|Publication number||US4182401 A|
|Application number||US 05/812,315|
|Publication date||Jan 8, 1980|
|Filing date||Jul 1, 1977|
|Priority date||Jul 1, 1977|
|Publication number||05812315, 812315, US 4182401 A, US 4182401A, US-A-4182401, US4182401 A, US4182401A|
|Inventors||Carrell I. Pinnell, John W. Merting|
|Original Assignee||Merting John W, Pinnell Carrell I|
|Export Citation||BiBTeX, EndNote, RefMan|
|Patent Citations (4), Referenced by (15), Classifications (5)|
|External Links: USPTO, USPTO Assignment, Espacenet|
The present invention relates generally to the field of energy conservation and more particularly to a supplemental ducting system operating in combination with a conventional forced air delivery heating and cooling system.
Such conventional forced air heating and cooling systems generally comprise a heating and cooling unit which contains, for example, a coil through which, depending upon the season, hot or cold fluid is circulated. Simultaneously air which is to be heated or cooled prior to delivery to the thermally controlled space is forced over the outer surface of the coil. External fins frequently are used to extend the heat transfer surface of the coil in the known manner. In some systems the heating and cooling elements may be separate and operate independently one from the other. The heating unit may comprise a fossil fuel combustion chamber or electrical heating elements, whereas cooling may be accomplished using a coil with two phase evaporating refrigerant circulated therein. Further the heating-cooling unit may be one coil of a heat pump refrigeration cycle wherein said coil serves alternately as a condenser for heating purposes and as an evaporator for cooling.
The air which has been heated or cooled is then distributed throughout the building through a duct network which extends in many branches from the heating or cooling unit to wall, ceiling or floor outlets in the controlled spaces. Return ducts carry air from the temperature controlled spaces back to the heating-cooling unit for reconditioning and recirculation.
These systems may also draw in a portion of air from the external ambient for ventilation purposes, and this inflow adds to the heating or cooling load. However, all of these conventional systems neglect to use the natural thermal energy source for heating and the natural heat sink for cooling which exist in many buildings and residences.
Specifically in the summer the air temperature in the building basement is usually significantly lower than either the external ambient air or the general internal living space temperatures of the building. This favorable basement temperature results from the soil around the foundation walls which remains relatively cool even in the summertime and substantially isolates the basement ambient from rapid temperature changes. In the winter, the air in the attic is heated above the external ambient temperature by the incidence of solar energy on the roof.
Use of these natural reservoirs reduces the thermal load requirements on the heating and cooling systems and as a result effects reductions in consumption of input source energy. What is needed to improve the overall efficiency of residential environmental control is a system which supplements the conventional heating and cooling units by tapping the natural thermal reservoirs available in the home because of the nature of the building construction.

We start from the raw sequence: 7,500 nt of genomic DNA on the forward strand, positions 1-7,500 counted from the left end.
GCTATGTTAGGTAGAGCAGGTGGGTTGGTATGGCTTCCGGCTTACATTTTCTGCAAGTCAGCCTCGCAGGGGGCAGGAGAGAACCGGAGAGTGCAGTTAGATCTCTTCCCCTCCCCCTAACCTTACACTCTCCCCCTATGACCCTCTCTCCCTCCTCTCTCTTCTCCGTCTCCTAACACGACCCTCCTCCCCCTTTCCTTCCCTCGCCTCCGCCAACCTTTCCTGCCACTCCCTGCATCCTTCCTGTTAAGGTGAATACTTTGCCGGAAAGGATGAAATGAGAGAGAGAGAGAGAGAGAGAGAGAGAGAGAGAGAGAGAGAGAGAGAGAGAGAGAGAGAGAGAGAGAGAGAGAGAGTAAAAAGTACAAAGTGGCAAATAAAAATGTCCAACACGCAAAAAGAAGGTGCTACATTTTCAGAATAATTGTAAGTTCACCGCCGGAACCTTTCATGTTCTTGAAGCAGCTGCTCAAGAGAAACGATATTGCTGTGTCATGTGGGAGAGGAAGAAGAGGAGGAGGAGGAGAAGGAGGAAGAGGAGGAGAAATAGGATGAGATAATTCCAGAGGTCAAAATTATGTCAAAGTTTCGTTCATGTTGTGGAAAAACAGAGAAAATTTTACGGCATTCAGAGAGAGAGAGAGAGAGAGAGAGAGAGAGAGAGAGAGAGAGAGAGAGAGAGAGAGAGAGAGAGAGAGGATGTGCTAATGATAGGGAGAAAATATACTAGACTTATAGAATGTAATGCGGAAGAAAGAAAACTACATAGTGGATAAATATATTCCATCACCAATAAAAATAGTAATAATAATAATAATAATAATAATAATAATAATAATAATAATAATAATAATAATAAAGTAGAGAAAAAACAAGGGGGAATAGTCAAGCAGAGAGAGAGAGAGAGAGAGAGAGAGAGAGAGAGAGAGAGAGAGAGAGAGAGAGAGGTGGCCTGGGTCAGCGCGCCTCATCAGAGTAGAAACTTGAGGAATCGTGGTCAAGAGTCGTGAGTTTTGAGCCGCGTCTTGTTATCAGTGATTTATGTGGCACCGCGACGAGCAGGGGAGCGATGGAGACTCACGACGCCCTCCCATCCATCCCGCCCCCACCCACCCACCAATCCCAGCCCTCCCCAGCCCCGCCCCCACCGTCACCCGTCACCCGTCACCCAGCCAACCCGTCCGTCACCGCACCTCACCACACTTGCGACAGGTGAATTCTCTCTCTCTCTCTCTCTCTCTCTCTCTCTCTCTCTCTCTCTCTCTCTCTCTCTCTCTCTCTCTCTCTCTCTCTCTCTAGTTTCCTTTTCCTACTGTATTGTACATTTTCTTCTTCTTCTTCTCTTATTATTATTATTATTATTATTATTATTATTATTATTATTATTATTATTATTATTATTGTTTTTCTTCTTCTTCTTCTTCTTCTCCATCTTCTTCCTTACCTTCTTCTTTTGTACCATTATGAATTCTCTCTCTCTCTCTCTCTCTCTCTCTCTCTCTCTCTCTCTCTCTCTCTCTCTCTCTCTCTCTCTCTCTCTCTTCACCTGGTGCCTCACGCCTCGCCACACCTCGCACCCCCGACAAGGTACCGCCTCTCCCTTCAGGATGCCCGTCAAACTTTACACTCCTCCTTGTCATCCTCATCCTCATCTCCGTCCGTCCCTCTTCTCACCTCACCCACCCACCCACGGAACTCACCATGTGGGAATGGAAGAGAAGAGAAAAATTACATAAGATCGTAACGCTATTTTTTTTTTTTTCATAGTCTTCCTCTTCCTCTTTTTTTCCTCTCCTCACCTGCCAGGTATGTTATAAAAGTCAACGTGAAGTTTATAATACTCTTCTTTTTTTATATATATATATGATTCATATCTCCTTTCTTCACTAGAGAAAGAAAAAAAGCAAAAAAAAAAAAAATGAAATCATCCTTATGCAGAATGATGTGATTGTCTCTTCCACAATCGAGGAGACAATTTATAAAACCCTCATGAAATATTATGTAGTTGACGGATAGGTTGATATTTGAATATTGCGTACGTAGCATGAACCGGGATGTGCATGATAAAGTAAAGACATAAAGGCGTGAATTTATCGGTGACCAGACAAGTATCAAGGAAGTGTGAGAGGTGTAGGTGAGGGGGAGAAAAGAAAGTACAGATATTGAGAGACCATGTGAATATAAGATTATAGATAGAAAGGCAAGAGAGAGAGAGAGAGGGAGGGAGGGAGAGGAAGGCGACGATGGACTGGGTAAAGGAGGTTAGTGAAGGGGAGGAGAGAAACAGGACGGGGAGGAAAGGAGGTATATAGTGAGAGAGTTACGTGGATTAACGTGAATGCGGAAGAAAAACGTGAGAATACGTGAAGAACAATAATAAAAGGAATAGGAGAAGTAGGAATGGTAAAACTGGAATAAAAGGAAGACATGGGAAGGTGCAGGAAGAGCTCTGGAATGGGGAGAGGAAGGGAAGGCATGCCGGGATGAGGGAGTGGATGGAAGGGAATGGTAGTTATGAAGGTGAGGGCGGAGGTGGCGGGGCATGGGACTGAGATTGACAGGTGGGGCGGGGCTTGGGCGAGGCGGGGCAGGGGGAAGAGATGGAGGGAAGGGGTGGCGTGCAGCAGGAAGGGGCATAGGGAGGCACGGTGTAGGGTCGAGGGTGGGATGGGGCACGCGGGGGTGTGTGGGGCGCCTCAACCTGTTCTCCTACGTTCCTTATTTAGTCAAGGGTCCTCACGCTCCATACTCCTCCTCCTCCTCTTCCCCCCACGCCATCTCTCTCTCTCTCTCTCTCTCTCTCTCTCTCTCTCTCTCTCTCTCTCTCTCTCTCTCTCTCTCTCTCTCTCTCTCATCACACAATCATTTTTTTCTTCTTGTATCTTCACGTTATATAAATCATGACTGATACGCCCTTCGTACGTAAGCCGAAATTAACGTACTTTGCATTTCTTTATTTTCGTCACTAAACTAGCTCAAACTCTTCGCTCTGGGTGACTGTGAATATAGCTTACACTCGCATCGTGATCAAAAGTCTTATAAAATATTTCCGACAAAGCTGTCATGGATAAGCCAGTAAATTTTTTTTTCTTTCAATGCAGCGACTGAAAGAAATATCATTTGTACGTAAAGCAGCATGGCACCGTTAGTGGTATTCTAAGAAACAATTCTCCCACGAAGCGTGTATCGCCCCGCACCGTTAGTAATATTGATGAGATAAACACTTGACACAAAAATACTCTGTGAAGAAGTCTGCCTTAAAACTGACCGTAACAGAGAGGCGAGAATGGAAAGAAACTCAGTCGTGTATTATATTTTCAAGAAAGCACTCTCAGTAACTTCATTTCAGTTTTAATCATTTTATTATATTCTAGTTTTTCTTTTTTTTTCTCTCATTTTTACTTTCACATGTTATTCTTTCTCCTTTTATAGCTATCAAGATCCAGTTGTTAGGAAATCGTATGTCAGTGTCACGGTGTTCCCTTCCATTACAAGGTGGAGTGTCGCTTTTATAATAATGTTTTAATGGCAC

The supplemental heating and cooling system of this invention includes ducting whereby cool air from the building basement is circulated through the conventional cooling air outlets into the internal space which is being thermally controlled. Cool air from the basement is circulated only when cooling is required and only when a suitable temperature differential exists between the controlled space and the basement. Otherwise the buildings air conditioning system operates in a conventional manner.
Additionally the supplemental system includes ducting whereby warm air from the building attic is circulated through the conventional warm air heating outlets into the internal temperature controlled space. Warm attic air is circulated only when heating is required and only when a suitable temperature differential exists between the controlled space and the attic. Otherwise the building's warm air heating system operates in a conventional manner. Thermostatic controls sense the absolute and differential temperatures and determine when and in which mode, heating or cooling, the supplemental system of this invention is to be actuated.
Accordingly an object of the present invention is to provide supplemental heating and cooling system which utilizes the thermal reservoirs available in the basement and attic air spaces of buildings and residences for temperature conditioning the living and working spaces of those structures.
Another object of the present invention is to provide a system which uses attic air for heating in winter.
Another object of the present invention is to provide a system which uses basement air for cooling in summer.
Another object of the present invention is to provide controls for automatically actuating the supplemental heating and cooling system.
Other objects, advantages and novel features of the present invention will become apparent from the following detailed description of the invention when considered in conjunction with the accompanying drawings in which
FIG. 1 is an elevational schematic representation of a building, not to scale, having an attic and basement and a conventional air heating and cooling system.